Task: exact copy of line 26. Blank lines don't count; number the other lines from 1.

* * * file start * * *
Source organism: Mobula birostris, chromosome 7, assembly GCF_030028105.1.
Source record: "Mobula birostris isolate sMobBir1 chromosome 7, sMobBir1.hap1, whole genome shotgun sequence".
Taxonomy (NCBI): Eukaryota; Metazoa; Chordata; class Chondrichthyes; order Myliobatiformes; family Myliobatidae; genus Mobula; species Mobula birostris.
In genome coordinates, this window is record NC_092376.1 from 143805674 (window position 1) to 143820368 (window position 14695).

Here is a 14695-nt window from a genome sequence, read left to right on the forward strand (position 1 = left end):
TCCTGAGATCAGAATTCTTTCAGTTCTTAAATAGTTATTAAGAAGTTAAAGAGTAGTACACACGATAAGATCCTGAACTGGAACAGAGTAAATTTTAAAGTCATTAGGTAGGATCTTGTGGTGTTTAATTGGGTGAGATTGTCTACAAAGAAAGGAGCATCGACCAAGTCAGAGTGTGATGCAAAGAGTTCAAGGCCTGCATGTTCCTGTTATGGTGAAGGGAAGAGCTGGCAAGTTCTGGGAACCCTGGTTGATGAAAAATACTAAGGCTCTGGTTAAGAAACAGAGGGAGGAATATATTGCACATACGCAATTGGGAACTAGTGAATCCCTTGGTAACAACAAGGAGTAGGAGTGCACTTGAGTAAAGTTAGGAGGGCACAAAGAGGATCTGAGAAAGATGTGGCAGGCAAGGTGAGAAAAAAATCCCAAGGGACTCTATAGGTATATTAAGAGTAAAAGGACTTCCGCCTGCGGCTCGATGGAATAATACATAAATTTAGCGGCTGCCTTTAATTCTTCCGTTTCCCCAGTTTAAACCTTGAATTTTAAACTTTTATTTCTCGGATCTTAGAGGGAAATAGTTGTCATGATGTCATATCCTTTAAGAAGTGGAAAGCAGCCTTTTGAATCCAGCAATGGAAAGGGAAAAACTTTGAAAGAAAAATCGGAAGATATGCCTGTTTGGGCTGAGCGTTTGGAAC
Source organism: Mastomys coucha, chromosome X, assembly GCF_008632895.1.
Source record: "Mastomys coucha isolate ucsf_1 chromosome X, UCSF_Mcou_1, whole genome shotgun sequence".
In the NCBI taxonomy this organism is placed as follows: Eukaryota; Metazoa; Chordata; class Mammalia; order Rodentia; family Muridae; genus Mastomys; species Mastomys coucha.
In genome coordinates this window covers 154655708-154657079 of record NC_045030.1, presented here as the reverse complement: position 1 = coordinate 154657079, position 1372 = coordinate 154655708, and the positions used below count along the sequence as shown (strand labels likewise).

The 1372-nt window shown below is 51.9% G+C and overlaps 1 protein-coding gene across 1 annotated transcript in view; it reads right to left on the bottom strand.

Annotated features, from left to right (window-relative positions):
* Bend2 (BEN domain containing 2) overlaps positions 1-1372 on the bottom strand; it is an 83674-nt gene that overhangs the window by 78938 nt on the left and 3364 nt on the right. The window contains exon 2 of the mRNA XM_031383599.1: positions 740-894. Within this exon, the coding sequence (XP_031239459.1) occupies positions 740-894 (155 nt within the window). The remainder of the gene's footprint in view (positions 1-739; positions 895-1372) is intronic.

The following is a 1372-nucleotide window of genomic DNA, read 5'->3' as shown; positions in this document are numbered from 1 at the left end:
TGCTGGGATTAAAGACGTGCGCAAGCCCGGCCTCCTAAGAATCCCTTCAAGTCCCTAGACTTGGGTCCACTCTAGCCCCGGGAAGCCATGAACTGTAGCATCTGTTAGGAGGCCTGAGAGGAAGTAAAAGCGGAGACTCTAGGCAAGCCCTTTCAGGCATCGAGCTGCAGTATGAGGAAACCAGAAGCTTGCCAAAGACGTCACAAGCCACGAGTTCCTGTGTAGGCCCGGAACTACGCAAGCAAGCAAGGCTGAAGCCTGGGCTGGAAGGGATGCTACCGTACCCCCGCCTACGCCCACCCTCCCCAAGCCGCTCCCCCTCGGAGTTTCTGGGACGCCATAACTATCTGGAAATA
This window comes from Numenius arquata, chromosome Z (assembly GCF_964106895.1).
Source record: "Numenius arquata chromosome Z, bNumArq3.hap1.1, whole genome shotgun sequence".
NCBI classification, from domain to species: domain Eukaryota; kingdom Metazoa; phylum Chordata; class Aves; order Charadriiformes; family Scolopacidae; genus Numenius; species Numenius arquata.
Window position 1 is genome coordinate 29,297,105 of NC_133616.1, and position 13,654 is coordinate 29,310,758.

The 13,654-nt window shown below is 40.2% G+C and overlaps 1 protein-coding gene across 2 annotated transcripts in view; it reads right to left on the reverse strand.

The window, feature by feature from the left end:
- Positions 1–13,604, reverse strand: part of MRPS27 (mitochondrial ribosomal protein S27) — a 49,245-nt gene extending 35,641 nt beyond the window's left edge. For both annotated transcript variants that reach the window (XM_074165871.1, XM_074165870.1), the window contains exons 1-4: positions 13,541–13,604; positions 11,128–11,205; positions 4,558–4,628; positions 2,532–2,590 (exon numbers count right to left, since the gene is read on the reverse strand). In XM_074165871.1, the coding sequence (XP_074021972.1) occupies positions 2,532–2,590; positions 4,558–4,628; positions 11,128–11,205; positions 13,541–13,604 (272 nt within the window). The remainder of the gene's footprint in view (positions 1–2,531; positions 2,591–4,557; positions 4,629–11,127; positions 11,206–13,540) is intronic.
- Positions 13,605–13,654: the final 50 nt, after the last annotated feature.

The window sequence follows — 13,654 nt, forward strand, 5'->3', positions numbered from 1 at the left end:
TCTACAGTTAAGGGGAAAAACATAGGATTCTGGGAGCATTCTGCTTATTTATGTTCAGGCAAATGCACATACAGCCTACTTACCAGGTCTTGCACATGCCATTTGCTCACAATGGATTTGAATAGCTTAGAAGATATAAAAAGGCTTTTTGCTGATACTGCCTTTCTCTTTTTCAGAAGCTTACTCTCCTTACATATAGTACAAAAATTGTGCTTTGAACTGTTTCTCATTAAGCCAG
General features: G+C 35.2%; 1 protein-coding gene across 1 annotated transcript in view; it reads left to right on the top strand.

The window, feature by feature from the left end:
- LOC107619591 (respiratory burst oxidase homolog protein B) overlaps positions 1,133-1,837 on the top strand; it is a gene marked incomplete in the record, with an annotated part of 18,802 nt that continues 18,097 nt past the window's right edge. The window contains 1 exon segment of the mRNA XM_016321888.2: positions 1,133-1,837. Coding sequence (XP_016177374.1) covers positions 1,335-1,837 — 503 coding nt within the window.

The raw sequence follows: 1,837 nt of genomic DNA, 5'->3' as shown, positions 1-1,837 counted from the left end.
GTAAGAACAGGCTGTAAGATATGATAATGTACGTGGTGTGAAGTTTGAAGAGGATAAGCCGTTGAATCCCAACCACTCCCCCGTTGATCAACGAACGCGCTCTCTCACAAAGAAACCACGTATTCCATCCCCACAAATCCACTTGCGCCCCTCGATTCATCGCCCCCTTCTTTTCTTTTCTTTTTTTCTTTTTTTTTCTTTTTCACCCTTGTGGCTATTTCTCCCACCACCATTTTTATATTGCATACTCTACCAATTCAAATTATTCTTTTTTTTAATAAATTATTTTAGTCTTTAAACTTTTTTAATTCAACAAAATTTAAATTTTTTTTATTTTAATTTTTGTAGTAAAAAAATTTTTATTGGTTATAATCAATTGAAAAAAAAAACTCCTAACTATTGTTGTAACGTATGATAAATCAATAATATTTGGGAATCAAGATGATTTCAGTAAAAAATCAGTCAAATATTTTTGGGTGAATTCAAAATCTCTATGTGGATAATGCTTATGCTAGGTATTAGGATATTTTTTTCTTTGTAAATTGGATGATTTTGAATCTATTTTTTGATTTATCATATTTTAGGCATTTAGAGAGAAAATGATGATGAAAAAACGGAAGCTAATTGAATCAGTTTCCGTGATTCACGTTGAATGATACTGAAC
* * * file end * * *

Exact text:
General features: G+C 35.2%; 1 protein-coding gene across 1 annotated transcript in view; it reads left to right on the top strand.